Rich Pollock, diagnosed in December 2014 at age 35.
I was diagnosed with ALS three days before Christmas, 2014. By this time ALS wasn’t a new term, and wasn’t unexpected.
In January 2014 we had made a major move from one side of Florida to the other. With the move came many other little tasks and projects, such as refinishing a few large pieces of furniture (using power tools, sanders, etc…), so I wasn’t overly surprised in February when I began noticing some odd things going on in my left hand. It began to feel weaker, would twitch at various times, and the more startling symptom was that I began to have difficulty doing such small, mundane things as buttoning buttons.
I went to a new PCP (due to the move) for the first time and was referred to a neurologist. Next came a ton of tests and MRI’s, followed by a referral to a neurosurgeon, as the neurologist thought that I may have a blockage in my C-8 vertebra. The neurologist concluded that there was nothing that he could do for me, and for the first time mentioned the possibility of ALS… ALS, what was that? I knew I had heard of it before, but never really paid much attention. So, home I went on a mission to “Google” it.
I later returned to my neurologist who confirmed the possibility of ALS, and ordered further MRI’s and an EMG (Did I mention how much I HATE EMG’s?). Finally, after all of this, he still wasn’t sure. Behind the scenes of all of this, my rock, aka my wife Talitha, was working and doing her best to get me into Mayo Clinic here in Jacksonville. I was seen relatively quickly, the doctor there initially thought that, though I did have symptoms of ALS, he wasn’t fully convinced, so more tests… Finally, December rolls around, and I’ve had at least eight different MRI’s, three separate EMG’s (the dreaded EMG), a Myelogram, spinal tap, and after more blood tests than I could probably count I received my final diagnosis. I have ALS.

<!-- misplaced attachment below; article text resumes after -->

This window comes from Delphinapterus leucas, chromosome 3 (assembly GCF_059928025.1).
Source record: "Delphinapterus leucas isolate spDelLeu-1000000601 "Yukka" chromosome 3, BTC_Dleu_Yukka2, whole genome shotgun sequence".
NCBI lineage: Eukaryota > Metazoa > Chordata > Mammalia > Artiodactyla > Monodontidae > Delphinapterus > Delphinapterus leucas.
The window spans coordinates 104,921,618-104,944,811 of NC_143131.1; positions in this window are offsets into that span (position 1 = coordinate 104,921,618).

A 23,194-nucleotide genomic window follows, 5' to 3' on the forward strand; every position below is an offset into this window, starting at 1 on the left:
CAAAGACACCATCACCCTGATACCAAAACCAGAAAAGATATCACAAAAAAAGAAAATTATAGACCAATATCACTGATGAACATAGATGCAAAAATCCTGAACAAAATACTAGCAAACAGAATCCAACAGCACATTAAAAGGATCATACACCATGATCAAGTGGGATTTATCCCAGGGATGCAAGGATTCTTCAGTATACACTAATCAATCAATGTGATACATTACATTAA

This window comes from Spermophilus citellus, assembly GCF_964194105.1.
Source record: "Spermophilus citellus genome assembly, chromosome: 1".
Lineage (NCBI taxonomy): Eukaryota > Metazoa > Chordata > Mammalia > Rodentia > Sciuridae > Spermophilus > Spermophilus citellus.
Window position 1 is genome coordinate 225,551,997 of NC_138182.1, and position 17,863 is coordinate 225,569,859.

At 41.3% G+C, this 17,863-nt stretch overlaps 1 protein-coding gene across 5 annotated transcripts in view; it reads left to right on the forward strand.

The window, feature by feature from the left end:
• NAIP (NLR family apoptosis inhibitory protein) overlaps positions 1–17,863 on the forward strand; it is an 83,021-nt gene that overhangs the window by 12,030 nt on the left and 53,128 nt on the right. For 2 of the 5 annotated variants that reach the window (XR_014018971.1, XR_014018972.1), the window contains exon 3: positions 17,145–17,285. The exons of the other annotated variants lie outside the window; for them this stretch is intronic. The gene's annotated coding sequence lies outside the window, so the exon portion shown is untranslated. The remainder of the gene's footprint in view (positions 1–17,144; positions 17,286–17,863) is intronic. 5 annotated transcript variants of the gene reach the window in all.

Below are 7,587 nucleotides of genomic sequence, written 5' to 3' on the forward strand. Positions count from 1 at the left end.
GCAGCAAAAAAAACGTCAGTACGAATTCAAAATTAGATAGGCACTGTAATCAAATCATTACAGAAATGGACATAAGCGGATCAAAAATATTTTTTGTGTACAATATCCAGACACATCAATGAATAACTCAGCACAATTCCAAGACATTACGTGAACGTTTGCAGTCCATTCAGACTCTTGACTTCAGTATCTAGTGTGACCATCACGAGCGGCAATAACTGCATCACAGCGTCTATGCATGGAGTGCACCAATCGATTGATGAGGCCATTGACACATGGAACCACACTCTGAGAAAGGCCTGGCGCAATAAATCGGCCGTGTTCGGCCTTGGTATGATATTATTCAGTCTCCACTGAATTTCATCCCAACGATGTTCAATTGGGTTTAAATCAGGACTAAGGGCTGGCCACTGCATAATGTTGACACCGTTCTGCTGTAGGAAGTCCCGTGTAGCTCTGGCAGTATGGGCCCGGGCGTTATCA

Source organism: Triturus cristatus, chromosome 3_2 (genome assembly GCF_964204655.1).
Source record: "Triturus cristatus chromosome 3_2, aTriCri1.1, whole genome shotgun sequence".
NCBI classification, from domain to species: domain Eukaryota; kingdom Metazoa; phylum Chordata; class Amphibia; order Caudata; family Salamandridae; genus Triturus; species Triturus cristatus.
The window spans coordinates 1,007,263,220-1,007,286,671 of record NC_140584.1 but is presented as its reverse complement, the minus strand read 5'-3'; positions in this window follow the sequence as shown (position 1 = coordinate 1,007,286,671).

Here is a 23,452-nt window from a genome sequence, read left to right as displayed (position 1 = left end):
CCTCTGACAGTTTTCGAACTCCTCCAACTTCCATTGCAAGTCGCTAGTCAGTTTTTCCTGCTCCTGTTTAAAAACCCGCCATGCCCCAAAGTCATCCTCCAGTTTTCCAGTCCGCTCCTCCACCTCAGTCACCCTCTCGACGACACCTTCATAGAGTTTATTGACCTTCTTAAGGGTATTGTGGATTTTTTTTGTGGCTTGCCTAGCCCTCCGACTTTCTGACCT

I had just turned 35 a month earlier. My beautiful wife and I had just celebrated our ten-year wedding anniversary, our oldest daughter has already grown up and moved out, but still…and then there’s “Gigi” our nine-year-old daughter, Genevieve Grace. What does this mean for me? For them? I mean, I have so many things left to do… grow old with my wife, walk down the aisle with a daughter, daughters one day, right? I don’t know now. In reality I never “knew” before. Nothing is certain, nothing is promised. Every day is a gift from God. As odd as this may seem to say, I believe that ALS, though a horrible disease that I completely do not look forward to in any way, is a gift from God.
I don’t fully understand it yet, and will probably never fully understand it this side of heaven, but what I do know is this: I am already consciously making an effort to spend more quality time with my family. We are making it a point to do things together and make memories. The Lord has given me a chance to share my story, and I will continue to do so while praising Him, knowing that this is only temporary, and also know that there will be a day when “God will wipe away every tear from their eyes; there shall be no more death, nor sorrow, nor crying. There shall be no more pain, for the former things have passed away.” Rev 21:4
I don’t know what tomorrow may bring, whether good or bad, but I do know one thing: I intend to focus on today! “So don’t worry about tomorrow, for tomorrow will bring its own worries. Today’s trouble is enough for today.” Matt 6:34